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Looking Back - Aug. 4 2013

History column

The name of Prince William and Kate’s son is George Alexander Louis. He will be known as His Royal Highness Prince George of Cambridge. Here is a look back, in no particular order, at other famous folks with the name George.

George Burns was born Nathan Birnbaum on January 20, 1896 in New York City. He lived to be 100 years old.

• As a child, George attended P.S. 22 but left after the fourth grade due to economic reasons.

• At age 13, George charged immigrants coming by boat from Ellis Island $5 for dance lessons, telling his clients that this was a necessary prerequisite for becoming a U.S. citizen.

• George took the name “Burns” from the Burns Brothers Coal Company. He had stolen lumps of coal from their trucks while growing up, to help heat the family home. “George” was a nickname his brother occasionally used.

• Although Gracie Allen was in love with another man when they first met, Burns carried a ring in his pocket until she finally agreed to marry him.

George Timothy Clooney was born on May 6, 1961, in Lexington, Ky., to Nina Bruce nee’ Warren, a former beauty pageant queen, and Nick Clooney, an anchorman and game show host.

• George committed to “O Brother, Where Art Thou” (2000) before even reading the script because of his desire to work with Ethan and Joel Coen, writers/producers.

• It was the TV series “ER” that propelled George into stardom. He played the role of Dr. Doug Ross in 107 episodes from 1994-2009.

• Talia Balsam was married to Clooney from from 1989-1993. While he said he would never remarry nor have any children, Michelle Pfeiffer and Nicole Kidman did not believe him. Both bet he would be a father before he turned 40. Both paid their bets to the tune of $10,000 each.

George Harrison was born February 25, 1943 in Liverpool, England. The musician, singer and songwriter achieved international fame as the lead guitarist of the Beatles.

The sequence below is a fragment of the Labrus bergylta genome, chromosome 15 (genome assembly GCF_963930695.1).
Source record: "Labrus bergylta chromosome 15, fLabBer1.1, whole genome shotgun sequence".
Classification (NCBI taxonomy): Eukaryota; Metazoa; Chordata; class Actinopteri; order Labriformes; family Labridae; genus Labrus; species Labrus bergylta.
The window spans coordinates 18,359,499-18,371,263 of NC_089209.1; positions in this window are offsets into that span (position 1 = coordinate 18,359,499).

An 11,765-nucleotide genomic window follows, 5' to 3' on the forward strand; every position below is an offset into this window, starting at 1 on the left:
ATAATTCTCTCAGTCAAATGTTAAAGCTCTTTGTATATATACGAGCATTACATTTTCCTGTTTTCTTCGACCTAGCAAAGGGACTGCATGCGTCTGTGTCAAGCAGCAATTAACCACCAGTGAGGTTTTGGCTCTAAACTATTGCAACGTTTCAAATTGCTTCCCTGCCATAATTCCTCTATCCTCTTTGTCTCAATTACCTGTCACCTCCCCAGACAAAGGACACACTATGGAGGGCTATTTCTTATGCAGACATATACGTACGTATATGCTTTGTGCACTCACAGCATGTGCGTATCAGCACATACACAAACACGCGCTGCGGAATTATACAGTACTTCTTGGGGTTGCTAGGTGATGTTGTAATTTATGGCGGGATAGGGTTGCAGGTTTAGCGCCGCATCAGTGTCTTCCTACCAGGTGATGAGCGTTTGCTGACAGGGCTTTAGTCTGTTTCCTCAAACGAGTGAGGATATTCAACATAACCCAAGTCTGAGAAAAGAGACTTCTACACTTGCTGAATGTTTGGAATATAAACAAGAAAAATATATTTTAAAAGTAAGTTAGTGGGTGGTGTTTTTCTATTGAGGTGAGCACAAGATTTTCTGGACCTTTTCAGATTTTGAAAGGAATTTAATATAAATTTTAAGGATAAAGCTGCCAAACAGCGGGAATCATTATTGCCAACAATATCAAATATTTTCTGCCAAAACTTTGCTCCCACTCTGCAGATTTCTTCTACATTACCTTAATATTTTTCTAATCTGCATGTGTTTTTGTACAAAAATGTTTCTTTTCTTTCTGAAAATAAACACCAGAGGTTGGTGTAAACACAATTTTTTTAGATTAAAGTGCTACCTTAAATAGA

• In early 1956, while riding his bicycle, Harrison heard Elvis Presley’s “Heartbreak Hotel” playing from a nearby house, and the song piqued his interest in rock and roll. Later that same year, Harrison’s father bought him a Dutch Egmond flat top acoustic guitar. On the bus to school Harrison met Paul McCartney and the pair bonded over their shared love of music.

• In March 1958 Harrison auditioned for the John Lennon’s band Quarrymen but Lennon felt that Harrison, then 14, was too young to join the band. By the time he turned 15, however, Harrison was accepted as a member.

• Thirty years later and eight years after the murder of John Lennon, Harrison formed the Traveling Wilburys with Jeff Lynne, Roy Orbison, Bob Dylan and Tom Petty. The group never performed live.

• On December 30, 1999, 36-year-old Michael Abram broke into the Harrison’s home and attacked Harrison with a kitchen knife, puncturing a lung and causing head injuries before Olivia Harrison incapacitated the assailant by striking him repeatedly with a poker and a lamp.

• Aside from music, Harrison’s greatest love was gardening. He claimed to have planted 10,000 trees in his lifetime.

• On November 29, 2001, Harrison died from cancer.

Reader poll

Who said, “Why does the Air Force need expensive new bombers? Have the people we’ve been bombing over the years been complaining?”

  • a) George Carlin 50%
  • b) George C. Wallace 0%
  • c) George McGovern 50%
  • d) George W. Bush 0%

2 total votes.